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Psychology is the scientific study of human behavior and mental processes. Until about 100 years ago, it was a branch of philosophy. Depending on the time period, psychology has been used as the term to describe the study of the mind, brain, behavior, consciousness, and soul. Contemporary psychology focuses on topics such as the biological bases of behavior, sensation, perception, memory, cognition, emotion, motivation, learning, language, dreaming, social interaction, prejudice, development, aging, intelligence, personality, and stress.

Psychology is a broad field. Abnormal psychology observes maladaptive behavior patterns and psychopathology. Clinical psychology applies therapeutic methods to the treatment of individuals experiencing problems in life. Comparative psychology studies similarities and differences in behavior of various animal species. Developmental psychology measures the stability and change of characteristics, such as intelligence or social skills, over the life span. Educational psychology is concerned with improving teaching methods and learning in the classroom. Industrial or organizational psychology studies work and working environments, then applies findings to improve job satisfaction and productivity. Personality psychologists examine individual differences across a number of personal attributes, such as shyness and conscientiousness. Physiological psychologists investigate biological bases of behavior, focusing on the nervous system. Social psychology interprets behaviors of individuals in groups and how people affect one another's behavior. Positive psychologists evaluate factors that contribute to human happiness in order to improve the mental well-being of patients.

The thread that unifies the diverse, multi-disciplinary areas of psychological science is the notion that it can be studied in a systemic, clinical way.

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Psychology Resources

Gale provides resources that support research with collections from databases, primary source archives, and eBooks.


Gale databases include psychology books, up-to date newspapers, peer-reviewed journal articles, primary source documents, and multimedia like images and videos, that support research. Easy-to-use citations allow students to choose by academic style, such as APA.

Primary Source Archives

Gale Primary Sources contains full-text archives and psychology collections that provide firsthand content, including historical documents, archives, journals, and news articles that examine and analyze psychology.

Gale eBooks

Gale offers a variety of eBooks covering a wide range of subject areas, including research methods, perspectives, and more. Users can add Gale eBooks to a customized collection and cross-search to pinpoint relevant content. Workflow tools help users easily share, save, and download content.

  • Encyclopedia of Applied Psychology, 1st Edition

    Encyclopedia of Applied Psychology, 1st Edition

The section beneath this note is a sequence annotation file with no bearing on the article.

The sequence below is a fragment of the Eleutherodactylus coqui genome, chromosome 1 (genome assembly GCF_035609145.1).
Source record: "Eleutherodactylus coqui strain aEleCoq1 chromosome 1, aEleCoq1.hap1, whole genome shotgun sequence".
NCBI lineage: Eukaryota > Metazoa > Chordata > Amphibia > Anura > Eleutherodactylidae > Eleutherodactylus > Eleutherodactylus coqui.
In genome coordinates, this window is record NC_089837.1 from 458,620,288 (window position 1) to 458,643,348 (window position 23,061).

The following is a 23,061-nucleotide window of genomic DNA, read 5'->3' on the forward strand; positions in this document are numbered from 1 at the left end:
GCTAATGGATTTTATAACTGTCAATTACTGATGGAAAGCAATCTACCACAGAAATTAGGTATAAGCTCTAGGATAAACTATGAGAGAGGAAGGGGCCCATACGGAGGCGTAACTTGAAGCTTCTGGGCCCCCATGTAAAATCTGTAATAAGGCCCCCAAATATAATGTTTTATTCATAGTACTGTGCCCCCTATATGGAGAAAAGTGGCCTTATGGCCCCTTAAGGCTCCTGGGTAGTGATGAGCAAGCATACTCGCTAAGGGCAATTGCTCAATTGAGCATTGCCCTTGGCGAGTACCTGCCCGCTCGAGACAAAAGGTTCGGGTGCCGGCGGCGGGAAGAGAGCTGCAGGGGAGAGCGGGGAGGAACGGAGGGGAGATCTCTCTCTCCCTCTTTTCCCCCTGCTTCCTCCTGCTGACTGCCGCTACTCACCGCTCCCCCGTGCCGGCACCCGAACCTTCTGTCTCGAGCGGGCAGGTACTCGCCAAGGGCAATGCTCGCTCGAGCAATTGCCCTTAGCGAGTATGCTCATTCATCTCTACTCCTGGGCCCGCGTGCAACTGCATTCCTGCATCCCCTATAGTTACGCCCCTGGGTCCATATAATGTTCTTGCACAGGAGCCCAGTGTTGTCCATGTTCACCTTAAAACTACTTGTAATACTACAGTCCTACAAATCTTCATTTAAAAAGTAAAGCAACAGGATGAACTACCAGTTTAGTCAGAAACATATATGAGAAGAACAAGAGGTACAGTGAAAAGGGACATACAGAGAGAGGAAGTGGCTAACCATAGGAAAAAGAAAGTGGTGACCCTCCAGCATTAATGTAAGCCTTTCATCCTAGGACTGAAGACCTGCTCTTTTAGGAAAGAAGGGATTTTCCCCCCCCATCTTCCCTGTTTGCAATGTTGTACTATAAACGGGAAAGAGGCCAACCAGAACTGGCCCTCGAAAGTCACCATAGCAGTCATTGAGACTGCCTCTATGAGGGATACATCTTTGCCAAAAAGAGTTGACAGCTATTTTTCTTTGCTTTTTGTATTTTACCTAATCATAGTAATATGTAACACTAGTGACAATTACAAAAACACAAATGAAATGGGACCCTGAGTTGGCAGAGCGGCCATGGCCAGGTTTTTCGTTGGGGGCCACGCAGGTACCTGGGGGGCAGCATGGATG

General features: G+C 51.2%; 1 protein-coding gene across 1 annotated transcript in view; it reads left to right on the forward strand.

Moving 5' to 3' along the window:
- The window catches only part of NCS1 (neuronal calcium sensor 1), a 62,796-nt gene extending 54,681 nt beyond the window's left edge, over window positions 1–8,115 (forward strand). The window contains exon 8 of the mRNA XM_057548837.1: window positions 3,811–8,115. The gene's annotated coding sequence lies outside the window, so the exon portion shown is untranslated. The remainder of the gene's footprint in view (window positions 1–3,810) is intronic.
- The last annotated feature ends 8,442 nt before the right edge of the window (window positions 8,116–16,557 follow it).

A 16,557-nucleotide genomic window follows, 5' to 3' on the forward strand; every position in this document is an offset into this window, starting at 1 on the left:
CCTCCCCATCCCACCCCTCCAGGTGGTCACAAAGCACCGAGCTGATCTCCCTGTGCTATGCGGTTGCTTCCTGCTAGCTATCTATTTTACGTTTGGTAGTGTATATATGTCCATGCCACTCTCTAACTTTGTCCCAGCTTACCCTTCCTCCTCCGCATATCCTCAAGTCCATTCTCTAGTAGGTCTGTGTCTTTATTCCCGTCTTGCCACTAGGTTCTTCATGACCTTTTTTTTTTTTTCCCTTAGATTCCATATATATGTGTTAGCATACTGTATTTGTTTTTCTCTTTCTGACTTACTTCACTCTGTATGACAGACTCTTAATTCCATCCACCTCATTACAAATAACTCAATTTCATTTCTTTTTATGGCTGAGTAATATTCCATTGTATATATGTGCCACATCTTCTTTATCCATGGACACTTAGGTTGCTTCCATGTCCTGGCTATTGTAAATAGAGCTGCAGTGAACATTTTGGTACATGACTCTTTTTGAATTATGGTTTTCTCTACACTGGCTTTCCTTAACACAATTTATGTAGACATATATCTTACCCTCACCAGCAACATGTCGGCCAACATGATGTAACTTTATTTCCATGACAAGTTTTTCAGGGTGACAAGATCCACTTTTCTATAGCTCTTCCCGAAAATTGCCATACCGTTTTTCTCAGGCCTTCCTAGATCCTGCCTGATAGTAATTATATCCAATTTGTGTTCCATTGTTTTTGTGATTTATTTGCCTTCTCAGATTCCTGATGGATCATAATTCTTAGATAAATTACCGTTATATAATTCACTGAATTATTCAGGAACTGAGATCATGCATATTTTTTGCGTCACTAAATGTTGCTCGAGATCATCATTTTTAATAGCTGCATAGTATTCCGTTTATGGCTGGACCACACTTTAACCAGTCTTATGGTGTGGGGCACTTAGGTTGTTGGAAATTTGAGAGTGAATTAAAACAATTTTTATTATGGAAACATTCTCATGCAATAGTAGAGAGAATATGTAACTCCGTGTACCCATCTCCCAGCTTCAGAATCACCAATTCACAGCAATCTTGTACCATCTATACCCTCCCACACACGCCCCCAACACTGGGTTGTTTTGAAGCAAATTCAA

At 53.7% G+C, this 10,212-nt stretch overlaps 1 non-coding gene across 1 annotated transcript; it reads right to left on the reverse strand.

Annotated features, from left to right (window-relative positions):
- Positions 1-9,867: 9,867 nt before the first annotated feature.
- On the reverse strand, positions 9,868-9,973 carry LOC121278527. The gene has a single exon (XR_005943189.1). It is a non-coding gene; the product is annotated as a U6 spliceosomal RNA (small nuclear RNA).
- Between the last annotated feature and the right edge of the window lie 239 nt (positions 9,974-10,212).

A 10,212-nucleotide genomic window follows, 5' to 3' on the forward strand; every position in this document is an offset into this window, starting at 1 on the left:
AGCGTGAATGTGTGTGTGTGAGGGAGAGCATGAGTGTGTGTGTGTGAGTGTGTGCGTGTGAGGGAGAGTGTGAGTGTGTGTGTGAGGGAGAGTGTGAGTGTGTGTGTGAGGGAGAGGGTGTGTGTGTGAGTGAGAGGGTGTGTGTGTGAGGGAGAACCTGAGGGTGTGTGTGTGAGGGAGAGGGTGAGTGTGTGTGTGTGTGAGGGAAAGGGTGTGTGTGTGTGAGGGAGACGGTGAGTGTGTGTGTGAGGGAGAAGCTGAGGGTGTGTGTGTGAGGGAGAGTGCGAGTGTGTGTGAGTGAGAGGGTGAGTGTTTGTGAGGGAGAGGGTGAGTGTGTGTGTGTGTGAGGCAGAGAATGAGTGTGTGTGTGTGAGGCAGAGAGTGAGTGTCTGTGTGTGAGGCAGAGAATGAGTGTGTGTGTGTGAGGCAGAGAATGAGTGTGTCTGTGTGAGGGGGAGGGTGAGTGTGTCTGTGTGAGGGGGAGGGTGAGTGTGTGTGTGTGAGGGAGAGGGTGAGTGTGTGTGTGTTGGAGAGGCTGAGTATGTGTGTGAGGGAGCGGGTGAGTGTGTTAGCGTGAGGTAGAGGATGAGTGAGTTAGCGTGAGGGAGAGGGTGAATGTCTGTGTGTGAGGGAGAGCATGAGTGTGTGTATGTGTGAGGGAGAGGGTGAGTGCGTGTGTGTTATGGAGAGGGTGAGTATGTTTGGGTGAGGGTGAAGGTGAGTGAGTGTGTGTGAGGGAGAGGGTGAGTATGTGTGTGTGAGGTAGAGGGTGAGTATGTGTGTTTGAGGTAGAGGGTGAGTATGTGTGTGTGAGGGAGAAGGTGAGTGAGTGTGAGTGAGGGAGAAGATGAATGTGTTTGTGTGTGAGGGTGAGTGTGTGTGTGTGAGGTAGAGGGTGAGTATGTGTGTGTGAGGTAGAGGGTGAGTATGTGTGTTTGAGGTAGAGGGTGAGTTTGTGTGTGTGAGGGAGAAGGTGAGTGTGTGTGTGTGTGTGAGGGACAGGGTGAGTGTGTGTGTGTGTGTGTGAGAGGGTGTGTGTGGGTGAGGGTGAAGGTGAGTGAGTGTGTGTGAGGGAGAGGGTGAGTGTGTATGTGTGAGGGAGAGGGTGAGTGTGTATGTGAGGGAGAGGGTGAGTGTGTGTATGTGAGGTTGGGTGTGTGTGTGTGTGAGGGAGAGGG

Elsevier Inc.  |   2014   |   ISBN-13: 9780080547749

    Encyclopedia of Applied Psychology encompasses applications of psychological knowledge and procedures in all areas of psychology. This compendium is a major source of information for professional practitioners, undergraduate students, graduate students, and anyone interested in applied psychology. In-depth, empirical study of topics including, but not limited to, aging (geropsychology), assessment, clinical, cognitive, community, counseling, educational, environmental, family, industrial or organizational, health, methodology, school, sports, and transportation psychology.

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  • A New Psychology Based on Community, Equality, and Care of the Earth: An Indigenous American Perspective, 1st Edition

    A New Psychology Based on Community, Equality, and Care of the Earth: An Indigenous American Perspective, 1st Edition

    Praeger  |   2020   |   ISBN-13: 9781440869266

    Psychology is a relatively new discipline with foundations formed narrowly and near-exclusively by white, European males. According to the author, a fellow of the American Psychological Association, those foundations, filled with implicit bias, are too narrow to best help diverse people and societies. A narrowly based perspective prevents out-of-the-box thinking, research, and treatment that could guide greater healing and avoidance of disorders. In this text, he explains the Native American perspective on psychology, detailing why it needs to be incorporated as a new model for social work, mental health, and related disciplines. As a Native American psychologist, he contrasts the original culture of psychology's creators—as it includes individualism, autonomy, independence, and hierarchal relationships—with that of Native Americans in the context of communalism, interdependence, earth-centeredness, and egalitarianism. As he explains, psychological happiness is redefined by the reality of our interdependence rather than materialism and individualism, and how we do things becomes as important as what we accomplish.

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